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Abuse of the Elderly and Infirm

By: Judith Cameron - Updated: 29 Nov 2012 | comments*Discuss
Abuse Elderly Infirm Vulnerable Victim

Abuse comes in many forms and it has long been recognised that young children who are not yet able to look after themselves can be harmed by their own family or others. It is only recently that other vulnerable members of society such as the elderly and disabled or infirm may also be victim to abuse.

Abuse of the Elderly

The UK Study of Abuse and Neglect, published in June 2007 estimated that just under 5% of people above the age of 60 had suffered some form of abuse in the previous year. The study only looked at elderly people living in the community, not those residing in care homes where abuse or neglect may be harder to expose.

Abuse of the Infirm

It is now accepted that disabled and infirm people are also very vulnerable to abuse whether it is from their carers or other members of society. In recent years, there have been a number of legal cases brought against care staff of homes where disabled people have been either physically or sexually abused.

What is Abuse?

Abuse comes in different forms:

  • Physical abuse is the most obvious; being hit, slapped or kicked.
  • Neglect means not being adequately fed, clothed or given medication.
  • Bullying can include being threatened, humiliated or verbally abused.
  • Theft doesn’t only include taking items of value. It can also mean using a person’s money for something other than what was intended.
  • Sexual abuse includes being inappropriately touched when helped to get dressed or bathed.
As a carer, you need to recognise that abuse is not something that only happens to someone else’s loved one. We can all be guilty of abuse even if it is unintentional. It may be that you are feeding the person you are caring for and they are particularly slow or disinterested and you become exasperated. As a result and with other things that you need to do, you may decide not to let them finish the meal, or deprive them of a drink afterwards to ‘punish’ them for their recalcitrance. Although unacceptable, it is understandable that sometimes you can get angry and impatient. You may easily end up shouting at them and then, afterwards feel guilty, knowing that they were not being purposefully difficult.

What to do About Abuse?

If you think losing your temper is becoming a problem it is important that you get regular breaks from caring. Speak to your doctor to arrange a Care Assessment if one has not already been undertaken. Find out what day centre amenities are available or if extra outside help can be arranged to give you some time off.

If your loved one lives in a residential care home or is looked after by another family member and you suspect abuse, it can be awkward. However, if your loved one has told you about the abuse, it is unlikely that they will have exaggerated the mistreatment. On the contrary, abused people tend to ignore or make light of any harm they have experienced.

Signs of Abuse

Even if your loved one hasn’t told you anything, there are a number of signs that may indicate that they are suffering from abuse.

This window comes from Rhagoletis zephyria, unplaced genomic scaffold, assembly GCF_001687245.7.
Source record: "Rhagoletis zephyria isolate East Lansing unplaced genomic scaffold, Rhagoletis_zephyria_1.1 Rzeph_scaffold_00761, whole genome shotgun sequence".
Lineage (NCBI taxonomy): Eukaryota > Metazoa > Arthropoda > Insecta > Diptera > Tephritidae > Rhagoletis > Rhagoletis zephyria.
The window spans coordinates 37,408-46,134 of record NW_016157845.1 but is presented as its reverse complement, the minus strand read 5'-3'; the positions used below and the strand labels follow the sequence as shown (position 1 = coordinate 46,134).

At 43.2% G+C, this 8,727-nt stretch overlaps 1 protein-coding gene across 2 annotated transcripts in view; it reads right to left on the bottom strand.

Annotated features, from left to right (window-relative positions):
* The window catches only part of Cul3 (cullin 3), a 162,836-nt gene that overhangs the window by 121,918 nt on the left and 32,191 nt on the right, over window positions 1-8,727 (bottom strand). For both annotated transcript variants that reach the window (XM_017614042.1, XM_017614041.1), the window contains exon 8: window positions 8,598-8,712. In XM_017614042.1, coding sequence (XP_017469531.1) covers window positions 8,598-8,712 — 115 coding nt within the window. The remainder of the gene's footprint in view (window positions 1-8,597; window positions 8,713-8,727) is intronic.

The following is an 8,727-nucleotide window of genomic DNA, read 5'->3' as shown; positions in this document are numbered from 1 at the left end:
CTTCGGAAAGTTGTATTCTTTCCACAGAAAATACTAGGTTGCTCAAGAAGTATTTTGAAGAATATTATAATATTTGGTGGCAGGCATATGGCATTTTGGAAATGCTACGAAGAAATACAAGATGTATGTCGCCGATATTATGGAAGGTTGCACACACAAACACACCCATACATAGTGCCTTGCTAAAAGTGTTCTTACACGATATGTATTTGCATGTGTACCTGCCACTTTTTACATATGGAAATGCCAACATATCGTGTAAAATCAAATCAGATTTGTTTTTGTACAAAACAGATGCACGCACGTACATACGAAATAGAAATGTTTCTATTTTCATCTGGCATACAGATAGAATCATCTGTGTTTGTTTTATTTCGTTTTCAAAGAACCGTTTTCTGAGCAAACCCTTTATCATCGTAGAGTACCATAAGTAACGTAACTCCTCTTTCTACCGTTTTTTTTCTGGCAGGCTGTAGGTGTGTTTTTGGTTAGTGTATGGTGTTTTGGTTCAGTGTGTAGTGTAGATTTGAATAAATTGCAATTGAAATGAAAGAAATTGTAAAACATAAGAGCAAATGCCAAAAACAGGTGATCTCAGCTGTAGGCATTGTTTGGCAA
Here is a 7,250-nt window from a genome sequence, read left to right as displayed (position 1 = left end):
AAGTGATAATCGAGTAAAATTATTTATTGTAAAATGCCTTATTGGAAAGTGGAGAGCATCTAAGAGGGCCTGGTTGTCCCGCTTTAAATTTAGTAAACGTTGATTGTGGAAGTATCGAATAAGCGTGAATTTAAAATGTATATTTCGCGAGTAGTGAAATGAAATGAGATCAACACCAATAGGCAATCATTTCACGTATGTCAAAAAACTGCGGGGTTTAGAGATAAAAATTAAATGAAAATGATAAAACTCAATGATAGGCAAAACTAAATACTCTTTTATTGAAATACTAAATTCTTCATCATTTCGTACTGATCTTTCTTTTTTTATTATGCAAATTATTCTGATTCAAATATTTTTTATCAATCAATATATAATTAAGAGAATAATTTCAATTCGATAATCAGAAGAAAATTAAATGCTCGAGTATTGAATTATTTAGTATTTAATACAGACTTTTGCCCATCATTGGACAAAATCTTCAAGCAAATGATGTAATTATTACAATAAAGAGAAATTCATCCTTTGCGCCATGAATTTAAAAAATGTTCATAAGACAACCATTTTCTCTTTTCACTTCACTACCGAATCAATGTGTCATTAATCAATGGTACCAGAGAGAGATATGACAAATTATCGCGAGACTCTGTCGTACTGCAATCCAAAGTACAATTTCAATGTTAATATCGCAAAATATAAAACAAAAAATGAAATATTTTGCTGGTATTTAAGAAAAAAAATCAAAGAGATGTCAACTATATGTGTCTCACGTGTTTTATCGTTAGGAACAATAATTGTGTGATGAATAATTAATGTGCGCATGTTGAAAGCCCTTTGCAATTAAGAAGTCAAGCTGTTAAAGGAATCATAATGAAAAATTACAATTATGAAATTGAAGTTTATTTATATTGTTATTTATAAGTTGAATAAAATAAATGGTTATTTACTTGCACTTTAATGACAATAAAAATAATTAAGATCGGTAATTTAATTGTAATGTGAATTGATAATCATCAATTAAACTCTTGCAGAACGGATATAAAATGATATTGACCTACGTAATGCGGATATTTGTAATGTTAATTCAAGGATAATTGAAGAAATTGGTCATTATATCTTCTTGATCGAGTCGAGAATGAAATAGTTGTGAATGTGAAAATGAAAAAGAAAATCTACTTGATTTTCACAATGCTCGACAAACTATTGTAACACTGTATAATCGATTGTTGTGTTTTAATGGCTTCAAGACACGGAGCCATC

• Changes in appearance or behaviour – no longer taking care in what they wear or becoming withdrawn.
  • Changes in lifestyle – no longer going out or receiving visitors.
  • Regular injuries such as black eyes, bruises or cuts.
  • Unusual difficulty with finances – unpaid bills or debts mounting up.
  • Disinterested in former pleasures such as eating, reading or watching TV.
  • Appearing frightened when a specific person comes into the room.You may be concerned about being ‘interfering’ or ‘getting it wrong’ and therefore decide not to say anything. But it is important that you try and help; your loved one is vulnerable.
  • Talk to them about your worries and even if they have difficulties with communication, give them time to respond. Let them know you care.
  • Even if what they tell you is shocking, stay calm. Don’t make them more anxious.
  • If they ask you not to tell anyone, don’t make false promises. Always be honest.
If you feel that the problems are more complex than you can deal with on your own, speak to your doctor or social worker for advice. There are also numerous charities that offer support to sufferers and carers from specific illnesses.

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Forcibly sent to a rehabplace called kleinworts after a fall. realising that the establishment was an ayslum. on several occasions suffered abuse whilst there. the latest in the home being accused of insanity on account of an email that was sent the abusers are a gp and nurse who recently suffered a breakdown. it will only end when the populace speak out, but are not always able to do this. a neighbour abusing her elderly mother reported.
mary - 5-Nov-12 @ 10:23 PM
Hi Guys, Please sign this e-petition in your tens of thousands. Let's make it big and get this abuse stopped. My mum had been left without treatment for a UTI, where I was looking after her at home ( G.P. didn't want to know), and then she was left with it, hallucinating and delirious in a "care" home for a week before they bothered to do anything. Too late.Then she died.All the Best to All, Susiehttp://epetitions.direct.gov.uk/petitions/33108Increase inspections in adult care homes in England - e-petitionsepetitions.direct.gov.ukWe the undersigned are appalled by the abusive treatment revealed by Panorama of an elderly care home resident with dementia. The abuse occurred in a care home passed as "excellent" by the national regulator, the Care Quality Commission (CQC).
Susiewantsjustice - 5-May-12 @ 9:04 AM
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